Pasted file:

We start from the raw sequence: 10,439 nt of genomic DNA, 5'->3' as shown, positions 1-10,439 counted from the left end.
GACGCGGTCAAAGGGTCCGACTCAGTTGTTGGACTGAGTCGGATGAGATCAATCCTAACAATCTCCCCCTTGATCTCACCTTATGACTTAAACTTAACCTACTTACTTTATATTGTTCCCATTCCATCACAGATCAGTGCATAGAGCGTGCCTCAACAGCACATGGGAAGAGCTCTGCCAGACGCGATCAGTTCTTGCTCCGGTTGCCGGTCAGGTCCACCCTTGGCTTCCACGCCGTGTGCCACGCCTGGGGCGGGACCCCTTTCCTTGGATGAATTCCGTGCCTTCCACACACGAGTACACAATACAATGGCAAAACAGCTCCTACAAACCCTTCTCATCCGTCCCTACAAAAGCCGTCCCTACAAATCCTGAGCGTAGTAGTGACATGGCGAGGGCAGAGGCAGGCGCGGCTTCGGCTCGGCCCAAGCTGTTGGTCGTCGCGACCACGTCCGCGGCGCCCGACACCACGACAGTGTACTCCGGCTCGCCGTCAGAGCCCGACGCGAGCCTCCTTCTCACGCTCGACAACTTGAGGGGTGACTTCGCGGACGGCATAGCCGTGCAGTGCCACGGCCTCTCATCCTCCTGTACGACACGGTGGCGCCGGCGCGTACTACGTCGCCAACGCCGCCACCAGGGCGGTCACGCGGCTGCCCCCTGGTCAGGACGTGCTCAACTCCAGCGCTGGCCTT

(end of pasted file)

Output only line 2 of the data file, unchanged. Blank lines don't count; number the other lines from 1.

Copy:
GACGCGGTCAAAGGGTCCGACTCAGTTGTTGGACTGAGTCGGATGAGATCAATCCTAACAATCTCCCCCTTGATCTCACCTTATGACTTAAACTTAACCTACTTACTTTATATTGTTCCCATTCCATCACAGATCAGTGCATAGAGCGTGCCTCAACAGCACATGGGAAGAGCTCTGCCAGACGCGATCAGTTCTTGCTCCGGTTGCCGGTCAGGTCCACCCTTGGCTTCCACGCCGTGTGCCACGCCTGGGGCGGGACCCCTTTCCTTGGATGAATTCCGTGCCTTCCACACACGAGTACACAATACAATGGCAAAACAGCTCCTACAAACCCTTCTCATCCGTCCCTACAAAAGCCGTCCCTACAAATCCTGAGCGTAGTAGTGACATGGCGAGGGCAGAGGCAGGCGCGGCTTCGGCTCGGCCCAAGCTGTTGGTCGTCGCGACCACGTCCGCGGCGCCCGACACCACGACAGTGTACTCCGGCTCGCCGTCAGAGCCCGACGCGAGCCTCCTTCTCACGCTCGACAACTTGAGGGGTGACTTCGCGGACGGCATAGCCGTGCAGTGCCACGGCCTCTCATCCTCCTGTACGACACGGTGGCGCCGGCGCGTACTACGTCGCCAACGCCGCCACCAGGGCGGTCACGCGGCTGCCCCCTGGTCAGGACGTGCTCAACTCCAGCGCTGGCCTT